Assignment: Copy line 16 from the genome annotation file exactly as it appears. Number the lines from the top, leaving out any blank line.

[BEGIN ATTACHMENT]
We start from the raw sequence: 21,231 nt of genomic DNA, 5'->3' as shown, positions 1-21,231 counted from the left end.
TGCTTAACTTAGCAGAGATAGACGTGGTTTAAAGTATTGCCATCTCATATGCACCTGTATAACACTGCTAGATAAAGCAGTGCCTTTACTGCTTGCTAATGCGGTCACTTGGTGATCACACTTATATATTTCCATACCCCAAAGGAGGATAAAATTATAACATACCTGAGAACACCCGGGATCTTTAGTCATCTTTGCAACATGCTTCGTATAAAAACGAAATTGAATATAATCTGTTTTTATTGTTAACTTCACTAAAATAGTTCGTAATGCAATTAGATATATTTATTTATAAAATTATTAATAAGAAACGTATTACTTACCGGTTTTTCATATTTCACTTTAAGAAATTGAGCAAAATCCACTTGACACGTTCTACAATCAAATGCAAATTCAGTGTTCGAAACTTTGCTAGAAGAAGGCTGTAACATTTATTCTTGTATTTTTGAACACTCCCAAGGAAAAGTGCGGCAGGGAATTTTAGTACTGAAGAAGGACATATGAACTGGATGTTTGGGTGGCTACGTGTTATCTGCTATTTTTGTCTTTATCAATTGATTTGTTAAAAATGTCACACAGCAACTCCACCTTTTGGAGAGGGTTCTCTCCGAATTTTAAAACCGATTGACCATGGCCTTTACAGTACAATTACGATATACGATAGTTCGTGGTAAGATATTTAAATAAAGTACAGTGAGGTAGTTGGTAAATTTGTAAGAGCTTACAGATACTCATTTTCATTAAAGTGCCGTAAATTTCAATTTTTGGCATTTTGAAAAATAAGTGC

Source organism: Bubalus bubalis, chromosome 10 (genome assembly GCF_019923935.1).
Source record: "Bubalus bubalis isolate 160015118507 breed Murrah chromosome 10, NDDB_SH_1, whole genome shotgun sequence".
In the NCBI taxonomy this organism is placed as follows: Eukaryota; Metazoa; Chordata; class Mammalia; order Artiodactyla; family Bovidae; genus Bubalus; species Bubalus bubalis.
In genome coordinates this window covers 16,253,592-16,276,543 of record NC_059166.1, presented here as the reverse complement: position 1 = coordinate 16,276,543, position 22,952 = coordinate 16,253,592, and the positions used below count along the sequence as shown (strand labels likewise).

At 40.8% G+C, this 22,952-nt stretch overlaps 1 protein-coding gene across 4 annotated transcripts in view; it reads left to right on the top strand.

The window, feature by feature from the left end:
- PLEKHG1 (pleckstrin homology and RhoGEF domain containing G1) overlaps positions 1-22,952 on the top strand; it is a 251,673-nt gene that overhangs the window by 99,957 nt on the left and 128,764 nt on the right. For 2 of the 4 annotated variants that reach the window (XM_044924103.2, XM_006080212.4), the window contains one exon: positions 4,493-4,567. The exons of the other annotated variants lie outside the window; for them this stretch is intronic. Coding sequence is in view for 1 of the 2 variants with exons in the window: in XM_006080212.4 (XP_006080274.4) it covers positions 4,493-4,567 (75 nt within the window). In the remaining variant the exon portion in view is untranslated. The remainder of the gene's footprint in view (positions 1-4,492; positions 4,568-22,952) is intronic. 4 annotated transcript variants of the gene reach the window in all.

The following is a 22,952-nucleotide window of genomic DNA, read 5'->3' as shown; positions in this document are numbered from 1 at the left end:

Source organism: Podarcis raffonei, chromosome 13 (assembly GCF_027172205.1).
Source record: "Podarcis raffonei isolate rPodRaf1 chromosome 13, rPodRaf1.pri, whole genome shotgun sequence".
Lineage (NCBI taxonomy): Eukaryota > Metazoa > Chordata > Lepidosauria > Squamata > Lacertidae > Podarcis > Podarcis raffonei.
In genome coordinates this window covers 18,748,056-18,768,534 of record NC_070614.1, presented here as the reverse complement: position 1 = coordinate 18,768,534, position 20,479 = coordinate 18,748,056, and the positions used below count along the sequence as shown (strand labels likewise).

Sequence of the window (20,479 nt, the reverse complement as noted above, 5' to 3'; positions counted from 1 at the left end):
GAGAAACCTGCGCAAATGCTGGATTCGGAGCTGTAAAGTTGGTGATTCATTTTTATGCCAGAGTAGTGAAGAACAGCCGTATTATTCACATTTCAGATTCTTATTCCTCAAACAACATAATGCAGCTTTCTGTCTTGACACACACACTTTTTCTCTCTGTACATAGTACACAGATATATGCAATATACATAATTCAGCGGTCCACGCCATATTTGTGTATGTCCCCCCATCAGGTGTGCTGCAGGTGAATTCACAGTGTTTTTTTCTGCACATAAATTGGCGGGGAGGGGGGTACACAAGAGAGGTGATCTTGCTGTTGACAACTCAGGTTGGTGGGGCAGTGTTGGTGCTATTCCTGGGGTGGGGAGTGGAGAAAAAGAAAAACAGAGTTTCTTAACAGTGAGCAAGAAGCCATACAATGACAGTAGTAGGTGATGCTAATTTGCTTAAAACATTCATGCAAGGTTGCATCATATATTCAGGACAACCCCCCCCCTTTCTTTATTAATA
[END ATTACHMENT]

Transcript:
GAGAAACCTGCGCAAATGCTGGATTCGGAGCTGTAAAGTTGGTGATTCATTTTTATGCCAGAGTAGTGAAGAACAGCCGTATTATTCACATTTCAGATTCTTATTCCTCAAACAACATAATGCAGCTTTCTGTCTTGACACACACACTTTTTCTCTCTGTACATAGTACACAGATATATGCAATATACATAATTCAGCGGTCCACGCCATATTTGTGTATGTCCCCCCATCAGGTGTGCTGCAGGTGAATTCACAGTGTTTTTTTCTGCACATAAATTGGCGGGGAGGGGGGTACACAAGAGAGGTGATCTTGCTGTTGACAACTCAGGTTGGTGGGGCAGTGTTGGTGCTATTCCTGGGGTGGGGAGTGGAGAAAAAGAAAAACAGAGTTTCTTAACAGTGAGCAAGAAGCCATACAATGACAGTAGTAGGTGATGCTAATTTGCTTAAAACATTCATGCAAGGTTGCATCATATATTCAGGACAACCCCCCCCCTTTCTTTATTAATA